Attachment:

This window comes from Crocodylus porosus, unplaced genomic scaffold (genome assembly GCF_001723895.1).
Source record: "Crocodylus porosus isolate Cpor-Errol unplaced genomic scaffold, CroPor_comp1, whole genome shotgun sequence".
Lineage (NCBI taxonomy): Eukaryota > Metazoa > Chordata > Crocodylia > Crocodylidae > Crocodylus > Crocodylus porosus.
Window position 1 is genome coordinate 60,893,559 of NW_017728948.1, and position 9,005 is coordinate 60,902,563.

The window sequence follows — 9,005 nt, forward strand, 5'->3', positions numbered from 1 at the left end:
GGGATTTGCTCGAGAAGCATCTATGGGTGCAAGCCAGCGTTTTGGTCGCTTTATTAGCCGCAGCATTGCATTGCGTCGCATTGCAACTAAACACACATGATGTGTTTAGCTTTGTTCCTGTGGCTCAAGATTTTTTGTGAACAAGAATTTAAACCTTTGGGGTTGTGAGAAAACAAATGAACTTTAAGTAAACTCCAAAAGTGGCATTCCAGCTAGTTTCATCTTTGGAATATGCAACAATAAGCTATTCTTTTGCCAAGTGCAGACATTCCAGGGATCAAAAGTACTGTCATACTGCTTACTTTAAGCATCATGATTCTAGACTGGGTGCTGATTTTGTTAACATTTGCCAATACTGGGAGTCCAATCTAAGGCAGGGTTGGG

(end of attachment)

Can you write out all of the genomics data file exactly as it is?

This window comes from Crocodylus porosus, unplaced genomic scaffold (genome assembly GCF_001723895.1).
Source record: "Crocodylus porosus isolate Cpor-Errol unplaced genomic scaffold, CroPor_comp1, whole genome shotgun sequence".
Lineage (NCBI taxonomy): Eukaryota > Metazoa > Chordata > Crocodylia > Crocodylidae > Crocodylus > Crocodylus porosus.
Window position 1 is genome coordinate 60,893,559 of NW_017728948.1, and position 9,005 is coordinate 60,902,563.

The window sequence follows — 9,005 nt, forward strand, 5'->3', positions numbered from 1 at the left end:
GGGATTTGCTCGAGAAGCATCTATGGGTGCAAGCCAGCGTTTTGGTCGCTTTATTAGCCGCAGCATTGCATTGCGTCGCATTGCAACTAAACACACATGATGTGTTTAGCTTTGTTCCTGTGGCTCAAGATTTTTTGTGAACAAGAATTTAAACCTTTGGGGTTGTGAGAAAACAAATGAACTTTAAGTAAACTCCAAAAGTGGCATTCCAGCTAGTTTCATCTTTGGAATATGCAACAATAAGCTATTCTTTTGCCAAGTGCAGACATTCCAGGGATCAAAAGTACTGTCATACTGCTTACTTTAAGCATCATGATTCTAGACTGGGTGCTGATTTTGTTAACATTTGCCAATACTGGGAGTCCAATCTAAGGCAGGGTTGGG